Academic Health Centers

academia health

Academic health centers (AHCs) perform three critical functions: educate and train health professionals, conduct biomedical research, and provide patient care. They also play an important role in advancing medicine by offering specialized services.

Health should be a priority for students to help them stay focused and have the energy they need to succeed in their studies. Good health is also important to ensure that they can participate in scholarly service activities.

Education and Training

As the national convener for academic public health, ASPPH leads efforts to educate and develop a diverse and inclusive workforce and build capacity for individuals in communities to meet current and emerging public health challenges. ASPPH also provides learning opportunities to advance the use of safe, reliable, evidence-based knowledge in the practice of public health and promotes health equity and social justice.

Developing new educational and training opportunities for the public health workforce requires collaboration with nonacademic organizations. This includes developing partnerships with local government agencies to provide continuing education and professional development for health workers; establishing specialty centers that focus on a specific professional discipline, core public health competency, or practice setting; and designing innovative ways of teaching in the classroom (e.g., the WHO Academy under construction).

Some faculty feel that their scholarship is not recognized when they participate in integrated interdisciplinary educational approaches. This may be because their departmental colleagues do not recognize the value of the interdisciplinary approach, or they are penalized in promotion and salary merit reviews.


One of the core functions of academic health centers is research. Researchers ask questions that lead to breakthroughs in medical practice, treatment and prevention of disease.

One Health researchers require a level of collaboration that transcends discipline-specific boundaries. This approach is known as transdisciplinary research. It incorporates frameworks and methodologies beyond those of individual disciplines, as well as involvement of and input from policy makers and members of the community.

This new paradigm will allow academics to work more closely with communities, and address their research needs. The goal is to create a more holistic learning experience that cultivates the next generation of healthcare leaders. It will also accelerate the pace of medical discoveries and help deliver world-class care, innovation and education closer to home. The potential impact of this shift is enormous.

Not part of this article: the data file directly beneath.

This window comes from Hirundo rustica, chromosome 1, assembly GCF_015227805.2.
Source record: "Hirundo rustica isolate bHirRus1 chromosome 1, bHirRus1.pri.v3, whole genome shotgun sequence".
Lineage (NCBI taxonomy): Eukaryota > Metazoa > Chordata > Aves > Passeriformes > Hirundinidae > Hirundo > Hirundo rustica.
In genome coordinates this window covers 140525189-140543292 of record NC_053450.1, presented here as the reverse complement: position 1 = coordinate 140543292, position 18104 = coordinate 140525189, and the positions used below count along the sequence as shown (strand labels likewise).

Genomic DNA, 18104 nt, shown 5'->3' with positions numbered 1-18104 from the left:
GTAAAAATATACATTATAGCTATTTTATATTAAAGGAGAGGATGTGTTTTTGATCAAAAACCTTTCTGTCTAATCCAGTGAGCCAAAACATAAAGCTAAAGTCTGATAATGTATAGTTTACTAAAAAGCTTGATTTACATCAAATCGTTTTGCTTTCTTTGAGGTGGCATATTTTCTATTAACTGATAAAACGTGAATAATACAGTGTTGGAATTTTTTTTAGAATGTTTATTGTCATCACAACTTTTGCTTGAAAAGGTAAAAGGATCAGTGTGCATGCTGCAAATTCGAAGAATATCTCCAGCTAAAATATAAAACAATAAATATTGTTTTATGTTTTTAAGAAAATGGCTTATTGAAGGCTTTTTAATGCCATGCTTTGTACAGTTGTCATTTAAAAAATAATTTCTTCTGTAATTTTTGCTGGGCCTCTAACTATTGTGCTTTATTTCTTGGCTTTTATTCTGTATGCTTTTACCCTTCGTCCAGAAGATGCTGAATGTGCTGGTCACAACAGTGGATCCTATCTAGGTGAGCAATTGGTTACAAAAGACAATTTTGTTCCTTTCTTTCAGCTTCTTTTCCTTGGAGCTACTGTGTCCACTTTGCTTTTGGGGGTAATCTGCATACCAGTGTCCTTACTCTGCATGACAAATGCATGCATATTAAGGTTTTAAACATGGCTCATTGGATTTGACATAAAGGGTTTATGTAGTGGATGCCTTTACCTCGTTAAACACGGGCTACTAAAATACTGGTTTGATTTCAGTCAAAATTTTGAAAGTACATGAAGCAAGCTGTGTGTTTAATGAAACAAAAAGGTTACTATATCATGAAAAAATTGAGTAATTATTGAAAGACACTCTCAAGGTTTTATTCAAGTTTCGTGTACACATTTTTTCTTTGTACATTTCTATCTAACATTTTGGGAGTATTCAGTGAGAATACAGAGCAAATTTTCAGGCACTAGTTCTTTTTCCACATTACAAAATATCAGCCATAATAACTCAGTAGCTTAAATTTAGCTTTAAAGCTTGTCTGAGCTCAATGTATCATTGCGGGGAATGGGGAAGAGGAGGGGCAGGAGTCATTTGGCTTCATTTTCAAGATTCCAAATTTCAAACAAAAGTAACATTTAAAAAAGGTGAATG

Academic health centers are deeply embedded in their communities and serve a wide range of populations and public health challenges. They provide tertiary and quaternary health care services; account for a substantial share of the nation’s specialized equipment, technologies, and procedures; conduct basic science and clinical research, including developing original medicines and vaccines; and train future health professionals.

They also perform service by providing technical assistance to governments, businesses, and community organizations to implement programs and policies designed to assure and improve the nation’s health. State health departments, for example, rely on academically developed information and expertise in designing statewide surveillance and information systems and in implementing smoking cessation and weight-management campaigns.

A critical function of service in academia is its direct impact on students’ academic learning and on preparing them to engage in civic participation in diverse democratic societies. Therefore, faculty should view volunteer and invited service opportunities as a valuable part of their academic and professional trajectory and not as an add-on to their scholarly activities.


In collaboration, academic researchers may work with groups outside their own institution to gain a fresh perspective on research questions, access to needed resources such as staff or databases, or build credibility by working with the name recognition of a well-known researcher or university. This can also help to avoid inbreeding within a discipline where investigators tend to focus on the same research topics.

Community members and organizations may have different perspectives about the issues that are prioritized for study, which can create conflict and impede the collaborative process. This issue is exacerbated by the fact that, unlike universities or public health agencies with clearly defined hierarchies and roles, communities are fluid entities that constantly change and reform to address issues.

Researchers conducting interviews with stakeholders involved in academia-industry collaborations in digital health identified four central themes, including the need for better planning and communication between partners before and throughout the collaborative process. Specifically, stakeholders suggest that more emphasis should be placed on assigning complementary roles, authentic communication, and clear definitions of goals or expectations.